Driving from crisis to crisis, the Uber way

25 Nov 2014

Another day, another Uber embarrassment as a blog post linking prostitution to increased business mysteriously vanishes from Blog.uber.com.

Criticism of Uber has become so widespread and consistent that it’s almost like the ride-sharing company is trolling us.

As always, a recap. Of late Uber has faced criticism for claiming that smear campaigns against critical journalists is the way forward. Uber has also faced criticism for its hiring policies and sexist marketing campaigns in some parts of the world. 

Major cities such as Toronto and Berlin have campaigned against the service being available in their jurisdictions and the Twitter accounts of various executives have featured numerous apologies.

Now this.

“Areas of San Francisco with the most prostitution, alcohol, theft, and burglary also have the most Uber rides,” reads a 2011 report by Uber (since removed, but cached here) which investigates the peaks and troughs of the company’s activities.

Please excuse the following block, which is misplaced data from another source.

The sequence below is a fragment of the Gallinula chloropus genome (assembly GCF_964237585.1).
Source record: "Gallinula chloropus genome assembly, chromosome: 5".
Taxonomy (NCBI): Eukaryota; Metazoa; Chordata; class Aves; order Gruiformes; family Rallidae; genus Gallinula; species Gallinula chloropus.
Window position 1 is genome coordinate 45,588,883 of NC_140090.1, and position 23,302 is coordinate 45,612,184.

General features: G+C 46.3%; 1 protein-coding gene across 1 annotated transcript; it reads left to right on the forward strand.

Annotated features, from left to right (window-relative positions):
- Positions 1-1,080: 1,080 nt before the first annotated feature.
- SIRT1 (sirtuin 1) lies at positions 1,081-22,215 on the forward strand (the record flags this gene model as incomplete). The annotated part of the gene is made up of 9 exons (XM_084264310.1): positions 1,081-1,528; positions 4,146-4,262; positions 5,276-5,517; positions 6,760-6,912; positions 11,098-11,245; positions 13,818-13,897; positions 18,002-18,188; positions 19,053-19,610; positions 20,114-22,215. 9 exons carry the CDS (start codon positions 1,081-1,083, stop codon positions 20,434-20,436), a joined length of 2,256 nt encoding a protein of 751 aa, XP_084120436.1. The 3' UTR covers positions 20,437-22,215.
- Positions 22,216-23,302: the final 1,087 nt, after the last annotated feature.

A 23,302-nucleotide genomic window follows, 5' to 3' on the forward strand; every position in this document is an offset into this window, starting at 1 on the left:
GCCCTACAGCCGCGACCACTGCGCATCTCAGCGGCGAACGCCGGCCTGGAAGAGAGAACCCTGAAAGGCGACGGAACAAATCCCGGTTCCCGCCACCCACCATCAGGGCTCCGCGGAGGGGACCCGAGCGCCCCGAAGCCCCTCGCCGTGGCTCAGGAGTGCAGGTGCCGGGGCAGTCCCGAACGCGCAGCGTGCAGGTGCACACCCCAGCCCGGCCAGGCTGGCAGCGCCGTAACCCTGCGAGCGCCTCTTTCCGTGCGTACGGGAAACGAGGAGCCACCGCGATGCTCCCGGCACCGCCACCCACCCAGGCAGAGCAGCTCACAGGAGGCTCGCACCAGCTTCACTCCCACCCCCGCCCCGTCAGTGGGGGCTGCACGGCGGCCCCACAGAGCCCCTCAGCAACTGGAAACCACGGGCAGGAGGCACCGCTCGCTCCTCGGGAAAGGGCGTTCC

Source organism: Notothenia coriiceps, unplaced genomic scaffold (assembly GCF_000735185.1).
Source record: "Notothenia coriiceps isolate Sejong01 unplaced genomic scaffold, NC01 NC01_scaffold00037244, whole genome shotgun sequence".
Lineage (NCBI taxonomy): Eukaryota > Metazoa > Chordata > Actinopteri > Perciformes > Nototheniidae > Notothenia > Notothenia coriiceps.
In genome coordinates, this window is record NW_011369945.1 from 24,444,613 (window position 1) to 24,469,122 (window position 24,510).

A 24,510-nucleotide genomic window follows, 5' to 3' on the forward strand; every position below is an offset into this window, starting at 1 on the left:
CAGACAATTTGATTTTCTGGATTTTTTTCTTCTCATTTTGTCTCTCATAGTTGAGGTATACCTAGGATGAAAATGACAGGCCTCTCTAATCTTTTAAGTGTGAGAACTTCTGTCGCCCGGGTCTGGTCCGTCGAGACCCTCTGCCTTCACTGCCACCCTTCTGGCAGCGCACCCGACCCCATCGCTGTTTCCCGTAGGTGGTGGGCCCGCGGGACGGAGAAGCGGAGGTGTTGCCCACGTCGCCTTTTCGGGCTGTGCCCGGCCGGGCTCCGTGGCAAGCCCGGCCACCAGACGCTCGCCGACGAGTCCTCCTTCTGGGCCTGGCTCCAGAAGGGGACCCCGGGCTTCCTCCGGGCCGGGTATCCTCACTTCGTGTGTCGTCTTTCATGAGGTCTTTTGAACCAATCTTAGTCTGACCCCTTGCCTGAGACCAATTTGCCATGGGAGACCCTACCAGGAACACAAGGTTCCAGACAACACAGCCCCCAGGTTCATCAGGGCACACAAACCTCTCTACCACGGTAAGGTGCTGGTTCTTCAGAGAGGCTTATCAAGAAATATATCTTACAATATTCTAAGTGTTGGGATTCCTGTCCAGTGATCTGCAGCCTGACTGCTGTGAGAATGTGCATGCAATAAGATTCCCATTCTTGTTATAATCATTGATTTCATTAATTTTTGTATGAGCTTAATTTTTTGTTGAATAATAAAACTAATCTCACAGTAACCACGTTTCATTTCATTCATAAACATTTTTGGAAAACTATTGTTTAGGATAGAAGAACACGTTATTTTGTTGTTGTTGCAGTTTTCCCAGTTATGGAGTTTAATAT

The post and its removal was spotted by Gina Neff, associate professor of communication at University of Washington and school of public policy, Central European University.



“Of course this isn’t causal. Uber riders are not causing more crime. Right guys?” says the report, attributed to the ‘Uber Science Team’, since removed from its blog.

In a data heavy look into the company’s varying demand throughout San Francisco, Uber looked at where, when and why its business may rise or fall. It also compared the results to crime reports in the city, drawing correlations between specific crimes, their location, and Uber demand.

However the report is now removed, no doubt planned as a way to lessen any more media embarrassment for the company.


Man driving a car image, via Shutterstock

Gordon Hunt was a journalist with Silicon Republic